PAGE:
I had a profound experience along these lines in 2003, just after Gene Robinson was approved as bishop of New Hampshire. I was in San Francisco (of all places), and, scrolling through Yahoo News one afternoon, I saw that Britney Spears had been “married” the previous weekend in Las Vegas, but was now seeking an annulment. The question immediately struck me, “Is it OK for me to get worked up about legal recognition for same-sex couples while I just roll my eyes when celebrities get ‘married’ and divorced so cavalierly?” The answer, I believe, is, “No, it’s not OK.” If marriage is a sacred union of a man and woman, somehow reflecting both the image and likeness of God as well as Christ’s love for his church, the way we currently practice “marriage” in America is a far cry from the sacrament of Holy Matrimony. 

 In this way, the Obergefell decision is a gift, exploding the illusion that somehow maintaining the legal definition of marriage as a relationship between a man and a woman keeps our society somehow in accord with God’s intentions for creation. In a world of contraception, abortion, and no-fault divorce, pre-Obergefell American civil marriage is nothing like the sacrament of Holy Matrimony. The Obergefell decision, then, is a gift to non-affirming Christians like myself, because we are now forced to think through the radical nature of uniquely Christian marriage, and call married couples, and those preparing for marriage, into the profound mystery of what it means to live in this sacred union. I no longer work hand in hand with the civil magistrate who signs marriage licenses, but instead work subversively, calling engaged and married couples into a relationship that transcends the sentimental, contractual construct currently en vogue and instead takes us into the very heart of Christian discipleship, of creation and redemption.

 I’m also resistant to the affirming position because of the potential consequences for our understanding of scripture. Again, despite their best efforts, biblical scholars who have sought to interpret the Bible in such a way that supports affirming loving, consensual, and monogamous gay or lesbian relationships have usually done two things. First, they have sought to make the biblical passages that directly address same-sex sexual intimacy irrelevant for our discussion, and then sought analogies for LGBT inclusion, whether within scripture or in church history. I want to be careful here, because, truly, passages from Genesis 19, Leviticus 18 and 22, Romans 1, 1 Corinthians 6, and 1 Timothy 1, have been used as “texts of terror” (often known among the LGBT community as “clobber passages”) in the lives of many LGBT people. We must reject using these passages, isolated from their context (a context which is, ultimately, the whole Bible, at the heart of which is the gospel), to put guilt and shame on anyone. However, we also can’t avoid these passages, which, while possibly referring to cultic, non-consensual, or exploitative sex, simply can’t, with integrity, be reduced so narrowly, and separated from the creation narrative(s) of Genesis 1-2. We enter dangerous territory when we say things like, “Well, if Paul had only known . . .”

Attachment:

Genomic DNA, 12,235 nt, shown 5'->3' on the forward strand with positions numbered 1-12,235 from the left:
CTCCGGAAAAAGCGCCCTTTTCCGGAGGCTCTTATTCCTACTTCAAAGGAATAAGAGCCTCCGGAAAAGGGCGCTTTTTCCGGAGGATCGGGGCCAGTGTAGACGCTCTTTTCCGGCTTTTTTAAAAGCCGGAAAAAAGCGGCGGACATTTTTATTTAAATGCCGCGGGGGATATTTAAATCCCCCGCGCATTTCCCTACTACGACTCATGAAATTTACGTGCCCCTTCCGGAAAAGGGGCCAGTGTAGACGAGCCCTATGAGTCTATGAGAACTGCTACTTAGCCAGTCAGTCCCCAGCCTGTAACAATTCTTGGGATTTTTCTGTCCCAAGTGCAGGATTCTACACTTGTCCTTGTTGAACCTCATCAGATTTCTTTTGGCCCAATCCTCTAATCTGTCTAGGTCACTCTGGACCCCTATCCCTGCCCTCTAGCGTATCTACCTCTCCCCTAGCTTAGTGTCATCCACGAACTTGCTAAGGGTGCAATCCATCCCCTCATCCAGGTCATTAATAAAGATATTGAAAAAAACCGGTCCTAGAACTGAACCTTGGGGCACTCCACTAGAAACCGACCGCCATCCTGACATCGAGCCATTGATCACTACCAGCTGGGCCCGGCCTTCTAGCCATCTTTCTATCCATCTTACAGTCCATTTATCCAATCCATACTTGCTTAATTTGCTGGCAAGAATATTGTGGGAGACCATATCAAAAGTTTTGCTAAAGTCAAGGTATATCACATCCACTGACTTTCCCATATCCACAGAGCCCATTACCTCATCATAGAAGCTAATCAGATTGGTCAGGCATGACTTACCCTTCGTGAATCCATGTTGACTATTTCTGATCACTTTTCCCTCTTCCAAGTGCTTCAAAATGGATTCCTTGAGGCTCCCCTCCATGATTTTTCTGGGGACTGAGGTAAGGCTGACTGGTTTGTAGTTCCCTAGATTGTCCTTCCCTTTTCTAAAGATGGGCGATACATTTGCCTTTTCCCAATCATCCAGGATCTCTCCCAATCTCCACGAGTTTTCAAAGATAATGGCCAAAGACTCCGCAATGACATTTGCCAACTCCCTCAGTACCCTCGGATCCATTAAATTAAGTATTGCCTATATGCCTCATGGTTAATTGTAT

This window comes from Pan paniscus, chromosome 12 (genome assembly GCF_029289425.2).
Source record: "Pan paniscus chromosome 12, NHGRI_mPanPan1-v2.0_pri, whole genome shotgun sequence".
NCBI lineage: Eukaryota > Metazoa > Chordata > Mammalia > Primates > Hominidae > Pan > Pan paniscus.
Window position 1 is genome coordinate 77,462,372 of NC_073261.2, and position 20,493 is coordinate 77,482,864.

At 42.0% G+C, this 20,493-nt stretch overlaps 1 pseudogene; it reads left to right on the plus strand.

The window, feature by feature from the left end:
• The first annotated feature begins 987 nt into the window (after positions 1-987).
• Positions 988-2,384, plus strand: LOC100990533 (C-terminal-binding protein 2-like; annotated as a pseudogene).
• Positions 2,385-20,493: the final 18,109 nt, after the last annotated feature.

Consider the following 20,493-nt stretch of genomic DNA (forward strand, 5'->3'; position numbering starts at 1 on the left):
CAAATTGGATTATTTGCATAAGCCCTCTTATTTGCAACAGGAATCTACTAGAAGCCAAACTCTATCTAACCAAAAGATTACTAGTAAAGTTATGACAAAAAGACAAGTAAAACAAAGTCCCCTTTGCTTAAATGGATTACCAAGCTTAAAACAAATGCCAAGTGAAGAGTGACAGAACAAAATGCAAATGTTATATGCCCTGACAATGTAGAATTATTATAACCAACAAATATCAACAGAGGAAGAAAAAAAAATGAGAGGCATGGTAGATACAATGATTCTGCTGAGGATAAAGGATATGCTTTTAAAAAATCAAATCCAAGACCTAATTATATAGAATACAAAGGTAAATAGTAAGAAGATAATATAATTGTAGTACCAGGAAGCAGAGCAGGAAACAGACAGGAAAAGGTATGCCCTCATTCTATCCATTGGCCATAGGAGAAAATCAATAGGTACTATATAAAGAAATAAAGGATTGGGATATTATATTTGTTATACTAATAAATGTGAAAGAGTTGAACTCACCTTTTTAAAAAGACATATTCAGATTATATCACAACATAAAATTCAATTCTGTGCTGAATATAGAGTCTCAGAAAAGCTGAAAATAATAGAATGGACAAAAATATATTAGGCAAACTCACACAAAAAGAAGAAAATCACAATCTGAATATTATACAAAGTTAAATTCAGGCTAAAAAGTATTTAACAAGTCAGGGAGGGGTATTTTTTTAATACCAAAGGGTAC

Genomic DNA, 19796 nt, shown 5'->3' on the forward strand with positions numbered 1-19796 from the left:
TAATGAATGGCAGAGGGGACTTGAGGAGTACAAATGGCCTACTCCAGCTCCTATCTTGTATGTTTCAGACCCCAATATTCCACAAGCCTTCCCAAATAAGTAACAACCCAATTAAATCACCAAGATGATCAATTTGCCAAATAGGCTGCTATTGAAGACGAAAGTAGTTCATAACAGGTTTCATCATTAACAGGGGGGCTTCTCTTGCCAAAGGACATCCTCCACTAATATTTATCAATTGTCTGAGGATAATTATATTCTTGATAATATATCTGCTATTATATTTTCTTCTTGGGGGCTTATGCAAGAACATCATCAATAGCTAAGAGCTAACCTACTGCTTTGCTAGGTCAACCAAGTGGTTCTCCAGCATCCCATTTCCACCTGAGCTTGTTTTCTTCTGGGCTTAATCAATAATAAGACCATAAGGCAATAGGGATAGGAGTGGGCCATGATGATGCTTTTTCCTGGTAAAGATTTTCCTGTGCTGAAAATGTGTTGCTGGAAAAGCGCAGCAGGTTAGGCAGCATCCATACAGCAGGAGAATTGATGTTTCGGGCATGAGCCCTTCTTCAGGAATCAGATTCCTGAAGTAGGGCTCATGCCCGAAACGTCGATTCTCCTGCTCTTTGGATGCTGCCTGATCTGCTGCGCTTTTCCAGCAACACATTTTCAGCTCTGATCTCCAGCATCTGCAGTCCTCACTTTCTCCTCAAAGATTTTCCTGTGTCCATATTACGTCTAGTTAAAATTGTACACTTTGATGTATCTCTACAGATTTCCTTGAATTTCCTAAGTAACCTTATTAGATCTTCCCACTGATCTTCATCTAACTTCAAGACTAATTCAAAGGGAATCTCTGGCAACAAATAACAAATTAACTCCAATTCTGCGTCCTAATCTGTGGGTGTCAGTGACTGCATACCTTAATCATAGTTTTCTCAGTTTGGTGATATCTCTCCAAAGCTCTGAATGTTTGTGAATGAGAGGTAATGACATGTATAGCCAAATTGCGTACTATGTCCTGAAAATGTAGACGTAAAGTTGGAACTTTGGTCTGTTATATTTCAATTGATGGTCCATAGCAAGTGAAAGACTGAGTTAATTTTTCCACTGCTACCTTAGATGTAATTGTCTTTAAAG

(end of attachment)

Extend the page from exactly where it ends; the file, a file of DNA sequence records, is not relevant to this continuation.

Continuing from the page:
It’s also true that today, Christians nearly universally reject slavery, and a lot of us (including my Anglican brothers and sisters in Kenya and Uganda) support women in leadership positions. Yes, there are passages in the New Testament that seem to accept slavery and require male leadership. However, passages like Galatians 3:28 and Philemon 15-16 plant a time bomb within the institution of slavery, and examples of Phoebe, Junia, Priscilla, and others suggest that women actually did hold positions of leadership in the New Testament. There is no indication of acceptance of same-sex sexual relationships in the New Testament, only prohibition rooted in creation and the fall. 

 Finally, I’m worried about the ecumenical consequences of the affirming position. Again, my own story illustrates the perils of embracing sexual relationships outside of marriage, as TEC has found itself increasingly marginalized in the incredibly vast world of global Christianity since 2003. The fact that this issue has generated such controversy might be an indication that it is more serious that many of us in the West believe it to be, why it can’t simply be assigned to “adiaphora.” Advocacy for LGBT rights, including legal recognition for same-sex relationships, can be done while holding to the traditional Christian sex ethic, and, strategically, might be the best way to help our brothers and sisters, both here and abroad, understand the complexities of sexual identity. Changing our understanding of marriage and sexuality, however, touches on core understandings of creation, the fall, redemption, and even the doctrine of God.

 Well, I’m over my 3000-word limit, so I’ll stop here. I’m looking forward to reading Tim’s and Weldon’s posts. I can only hope that I’ve done justice to what it might look like for a church to be welcoming but not affirming as we engage LGBT individuals.

2 replies
  1. liannesimon@yahoo.com
    liannesimon@yahoo.com says:

    You bring up the creation narrative as though the Garden were normative rather than the beginning of the wonderful diversity described in Revelation. You let others define the terms; so you lump L, G, B, and T together as though one group of clobber verses applied to all.

    But I like that you actually brought Jesus into this. The only weapon He's give us that is sure to prevail is the Gospel.

  2. Sam
    Sam says:

    I appreciate your honesty and careful thought, but what I don't think you understand is that in addition to wanting to share "deepest pains and struggles," we also want to worship in churches that are open to and acknowledging of our greatest joys and our loving relationships. This unwillingness of the church to believe that LGBTQ people are telling the truth about their own lives and happiness is core to the paternalistic stances that continue to drive them out of the church.